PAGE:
UGA ’19 | Twitter: @tommyboyd12

And Then The (Slightly More Polite) Call of “Please Help”

“Let us remember that, as much has been given us, much will be expected from us, and that true homage comes from the heart as well as from the lips, and shows itself in deeds.” — Theodore Roosevelt

“Why are all of them here?” — Vicky

Enjoying the Thanksgiving holiday at my grandparents’ house is an annual week seeped in comfortable tradition. Their wooden home sits underneath the shade of oak and pine trees but atop Georgia’s Blue Ridge Mountains, and each year members of my dad’s side of the family flock to fill every room.

I say comfortable tradition because the parts of the week that seem timeless to me (not repetitive because I believe I could enjoy them forever) don’t belong to any strict routine or set place at the table. When I think about the 20-something November weeks I’ve spent there, the first memories that pop into my mind are staying up way too late (and probably being way too loud) playing games and talking with my siblings and cousins, or waking up and immediately walking upstairs to sit on the stone hearth and enjoy easy conversation with parents, grandparents, aunts and uncles as the fire warms my back and the coffee wakes me up. I think about the creaking sound of the chains that suspend the porch swing as it moves back and forth, providing a rhythm that could lull you to sleep or keep the conversation pulsing, depending on what you allow. I don’t think I could confidently tell you where anything belongs in the kitchen, but I bet I can physically taste the warm ham biscuits that my grandad Thos makes for each breakfast just by thinking about them. …


The Complete History of My Beef With Jimmy John’s

“If we desire to avoid insult, we must be able to repel it; if we desire to secure peace, one of the most powerful instruments of our rising prosperity, it must be known, that we are at all times ready for War.” — George Washington

For those who know me well — or for those that had the misfortune of happening upon my twitter account by accident between the years of 2016 and 2018— my longstanding quarrel with Jimmy John’s has been well documented. My disdain was communicated through lighthearted converstations with those that asked and unfunny tweets sent out for the world to see, so much so that one might say my hatred of the sandwich shop briefly became the dominant characteristic of my personality. While everyone (and by everyone, I mean those that didn’t immediately unfollow me, of course) has witnessed the war I waged on Jimmy John’s, the origin of the bitter rivalry has often been dismissed, ignored, or assumed. People cling to the parts of my story that occured only once the war was in full swing (and by cling, I mean they usually hate the story with a passion born either from annoyance or secondhand embarrassment), but few know the tale in its entirety. …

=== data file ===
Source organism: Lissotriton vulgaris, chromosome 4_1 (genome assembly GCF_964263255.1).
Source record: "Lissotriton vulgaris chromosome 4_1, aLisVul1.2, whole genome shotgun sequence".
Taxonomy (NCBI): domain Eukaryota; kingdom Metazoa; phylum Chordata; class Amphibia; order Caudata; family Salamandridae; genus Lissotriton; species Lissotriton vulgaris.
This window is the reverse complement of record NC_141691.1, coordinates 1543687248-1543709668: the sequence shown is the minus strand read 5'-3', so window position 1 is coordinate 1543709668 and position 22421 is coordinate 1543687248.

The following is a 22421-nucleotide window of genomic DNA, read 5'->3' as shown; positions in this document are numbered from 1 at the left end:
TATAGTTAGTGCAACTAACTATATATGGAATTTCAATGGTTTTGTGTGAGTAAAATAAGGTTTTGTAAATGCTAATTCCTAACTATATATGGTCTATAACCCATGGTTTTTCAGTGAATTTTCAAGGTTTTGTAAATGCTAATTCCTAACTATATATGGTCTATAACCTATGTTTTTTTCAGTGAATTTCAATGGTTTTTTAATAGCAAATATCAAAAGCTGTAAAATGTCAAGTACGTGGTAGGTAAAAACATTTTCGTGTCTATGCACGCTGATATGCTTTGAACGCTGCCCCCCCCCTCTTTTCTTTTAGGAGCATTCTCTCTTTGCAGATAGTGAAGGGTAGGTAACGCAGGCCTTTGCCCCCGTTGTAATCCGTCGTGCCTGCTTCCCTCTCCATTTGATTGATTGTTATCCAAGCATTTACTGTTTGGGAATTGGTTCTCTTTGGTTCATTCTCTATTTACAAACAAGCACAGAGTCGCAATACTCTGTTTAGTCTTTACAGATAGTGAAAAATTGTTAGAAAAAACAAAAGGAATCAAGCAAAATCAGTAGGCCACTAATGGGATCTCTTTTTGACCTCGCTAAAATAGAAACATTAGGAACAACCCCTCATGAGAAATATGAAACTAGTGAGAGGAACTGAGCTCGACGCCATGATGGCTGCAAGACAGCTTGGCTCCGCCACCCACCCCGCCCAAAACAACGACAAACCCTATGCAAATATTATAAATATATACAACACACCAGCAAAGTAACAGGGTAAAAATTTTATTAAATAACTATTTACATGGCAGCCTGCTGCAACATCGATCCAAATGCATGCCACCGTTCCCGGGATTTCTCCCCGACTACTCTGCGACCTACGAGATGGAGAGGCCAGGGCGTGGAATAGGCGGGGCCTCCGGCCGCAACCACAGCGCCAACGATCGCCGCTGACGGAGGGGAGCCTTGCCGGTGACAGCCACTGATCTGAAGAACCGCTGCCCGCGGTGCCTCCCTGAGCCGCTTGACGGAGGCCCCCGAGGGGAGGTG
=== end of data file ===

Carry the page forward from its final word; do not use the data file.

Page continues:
The Naked Dog No One Ordered

“What’ll ya have?” The cashier asked the scripted question to seemingly no one in particular, looking right past my dad, Will and me and instead to the back of the growing line behind us.

It was the service I could always expect at The Varsity — seemingly annoyed at your very presence and unhurried no matter the circumstance. Their constant lack of emotion starkly contradicts the frivolousness of the red paper hats and the southern charm of their opening line, and yet I wouldn’t have it any other way.

We’d been eating there irregularly for years. I remember stopping by as a kid and fighting a sea of gold and white in order to get chili dogs and onion rings before venturing across I-85 to attend a Georgia Tech football game, and I also remember dropping in for a quick dinner and seeing the place almost deserted as my family travelled back to Columbus from my grandparent’s North Georgia home. …


Convinced Every New Turn Was The Way Back Home

The weather was perfect, and the view of the courtyard from my seat at El Cuadro was beautiful. A large Peruvian flag draped down from atop a grey stone building on one side of the square, and a light breeze funnelled through the covered patio where our table was located. It was going to be the first good meal we’d had after about a week of being in Peru, and I was excited to try some alpaca.

Our group from First Baptist split up for lunch on that first day in Cusco, since some people were diligent in their quest to eat McDonalds after so much time spent away from the US while others (such as myself) wanted to taste the South American cuisine while we had the chance. Zach, Newman and Nolan sat at the El Cuadro table with me, and we drank water and negotiated with the street vendors that came up to our table before ordering our meals. Before our food arrived, several of us were the proud new owners of poorly-knit sweaters and obviously-fake sunglasses. …


Rising Tempers at the Local Trampoline Park